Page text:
Kevin Lunny, owner of Drakes Bay Oyster Company, a business that has been blocking the creation of the first marine wilderness on the West Coast, is perhaps the most stubborn man in Northern California. But Lunny's stubbornness is not the kind that deserves respect. It's the kind that deserves scorn. And it's way past time for him to take his tired act elsewhere.
Even the US Supreme Court wants Lunny to go away. On Monday, the high court refused to even hear his appeal of lower court rulings that ordered him to close his oyster business at Point Reyes National Seashore. Lunny and his attorneys had argued that those lower court rulings were wrong and that the federal government was trampling on his alleged legal right to operate his private business in a national park. But Lunny couldn't convince four of the Supreme Court's nine justices to agree to review his case — as required to receive a hearing. And this is a conservative court that has repeatedly ruled in favor of corporations and private interests. In other words, the Oyster Man had no case.
Now, normally, when you lose at the trial-court level and in the appellate courts, and then the Supreme Court dismisses your appeal without a hearing, you figure that's it. It's over. But not for Lunny. Shortly after the high court's decision, he held a press conference to declare once more that he would not give up. Although he and his lawyers declined to reveal exactly what they plan to do next, Lunny shrugged off the Supreme Court's ruling. "This is a disappointment, but not really a setback."
Not really a setback? Umm. Mr. Lunny, you lost. Again. It's time to go away. Really.
To say that environmentalists are fed up with Lunny is an understatement. "The courts have told him 'no' four times; at some point he needs to understand that no means no," said Amy Trainer, executive director of the Environmental Action Committee of West Marin, which has led to the fight to create the first marine wilderness at Drakes Estero in Point Reyes. "It's plain as day to everyone that he has no legal basis to keep operating. It's delusional."
Delusional, actually, is the right word. It fits Lunny better than stubborn.
Let's review. In 2004, when Lunny bought the oyster farm, he knew its lease with the National Park Service was going to expire in 2012. Indeed, he got the farm at a discount because of that fact. The park service then told him repeatedly that it had no intention of renewing his lease. The reason? In 1976, Congress designated Drakes Estero — the spot his oyster farm occupies — to become a fully protected wilderness once the farm's lease was up in 2012.
Undaunted, Lunny rallied US Senator Dianne Feinstein to his cause. The senator, in turn, authored legislation that sought to unilaterally award Lunny a new lease. But Feinstein couldn't get her fellow Democrats to sign on to that legislation, so in 2009 she amended it to give the Secretary of the Interior, who oversees the park service, the discretion to renew Lunny's lease. After careful review, then-Secretary Ken Salazar decided in November 2012 that the lease should expire as planned.
But Lunny was just getting started. He sought out legal help and quickly teamed up with a Koch-brothers-linked group, which sued Salazar on Lunny's behalf, asserting the rights of private businesses to operate on public land. Clearly, the right-wing group saw Lunny's legal battle as a possible way to further erode the power of the federal government. But their case was weak, and so they lost overwhelmingly at the trial-court level.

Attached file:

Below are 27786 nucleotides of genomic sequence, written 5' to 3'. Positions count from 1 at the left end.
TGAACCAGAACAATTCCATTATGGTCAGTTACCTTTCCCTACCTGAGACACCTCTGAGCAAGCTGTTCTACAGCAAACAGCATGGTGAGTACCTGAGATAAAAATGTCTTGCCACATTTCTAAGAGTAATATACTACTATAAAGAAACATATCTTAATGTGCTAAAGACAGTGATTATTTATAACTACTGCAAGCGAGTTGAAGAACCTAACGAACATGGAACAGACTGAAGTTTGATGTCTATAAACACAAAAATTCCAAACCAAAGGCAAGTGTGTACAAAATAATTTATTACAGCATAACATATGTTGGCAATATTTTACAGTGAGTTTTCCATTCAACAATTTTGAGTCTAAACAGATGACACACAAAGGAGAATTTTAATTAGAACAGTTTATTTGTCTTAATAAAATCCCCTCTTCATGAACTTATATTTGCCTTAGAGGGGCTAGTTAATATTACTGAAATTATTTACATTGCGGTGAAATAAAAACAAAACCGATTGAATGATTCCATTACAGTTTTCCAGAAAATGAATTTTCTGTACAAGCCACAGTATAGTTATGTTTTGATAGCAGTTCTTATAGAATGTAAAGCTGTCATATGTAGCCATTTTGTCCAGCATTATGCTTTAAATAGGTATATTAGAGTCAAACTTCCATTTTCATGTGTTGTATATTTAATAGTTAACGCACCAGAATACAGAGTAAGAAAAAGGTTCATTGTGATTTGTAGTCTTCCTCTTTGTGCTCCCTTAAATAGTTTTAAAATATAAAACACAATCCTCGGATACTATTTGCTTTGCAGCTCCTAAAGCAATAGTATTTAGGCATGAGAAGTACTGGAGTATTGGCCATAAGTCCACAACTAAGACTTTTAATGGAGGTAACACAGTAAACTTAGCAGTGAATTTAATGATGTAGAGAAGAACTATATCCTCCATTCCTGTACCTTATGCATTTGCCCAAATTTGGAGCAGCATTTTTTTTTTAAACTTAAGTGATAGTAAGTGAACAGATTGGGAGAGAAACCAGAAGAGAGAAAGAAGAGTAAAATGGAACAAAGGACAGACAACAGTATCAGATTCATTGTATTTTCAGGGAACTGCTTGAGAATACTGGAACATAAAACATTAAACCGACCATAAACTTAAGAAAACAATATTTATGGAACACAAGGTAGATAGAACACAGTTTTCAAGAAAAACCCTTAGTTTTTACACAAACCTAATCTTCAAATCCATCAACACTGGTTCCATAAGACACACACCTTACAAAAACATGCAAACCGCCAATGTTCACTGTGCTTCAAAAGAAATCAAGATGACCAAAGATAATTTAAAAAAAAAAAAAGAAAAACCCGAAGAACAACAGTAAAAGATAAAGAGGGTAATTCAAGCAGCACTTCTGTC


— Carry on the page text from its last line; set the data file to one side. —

Realizing that his association with a conservative group was hurting him in the court of public opinion, especially in the liberal Bay Area, Lunny severed ties with the Koch-brothers-linked organization. But he pressed on, nonetheless, and appealed his case to the Ninth Circuit, where he promptly lost a 2-1 decision. He then requested that the entire Ninth Circuit review his case, but not a single appellate judge agreed to do so.
So he went to the US Supreme Court — and was told on Monday to go away.
But based on what's happened so far, it seems clear that Lunny's not going anywhere — no matter what the courts or the federal government say. In fact, he's been operating all through his legal appeals, tending his oyster beds, planting invasive species, and buzzing his boats through the estero, past important pupping grounds for harbor seals.
At this rate, he might only go away if forcibly evicted by the local sheriff — and perhaps not even then.
Oakland Council Goes One for Two
The Oakland City Council made two key decisions last week, but only one of them was a smart move. The council made the right choice by not signing off on a flawed lease extension proposal with the Oakland A's at the Coliseum. As we noted last week, the deal, engineered by Councilmember Rebecca Kaplan and county Supervisor Scott Haggerty, called for letting the A's keep the $5 million the team owes the city and county in back rent. The A's would have spent the money on a new scoreboard, and then would have received all the advertising revenues from it. In short, it wasn't a good deal.
As for the not-so-smart move, a council committee killed a proposed ballot measure that sought to create a public citizen oversight panel for the scandal-plagued police department. The Oakland police union, not surprisingly, strongly opposed the measure, and the council appeared unwilling to stand up to the union. But that decision could come back to haunt the council if residents decide this fall to vote against Measure Y, a public safety tax renewal, because they're reluctant to give more money to a department that has been unable to police itself.
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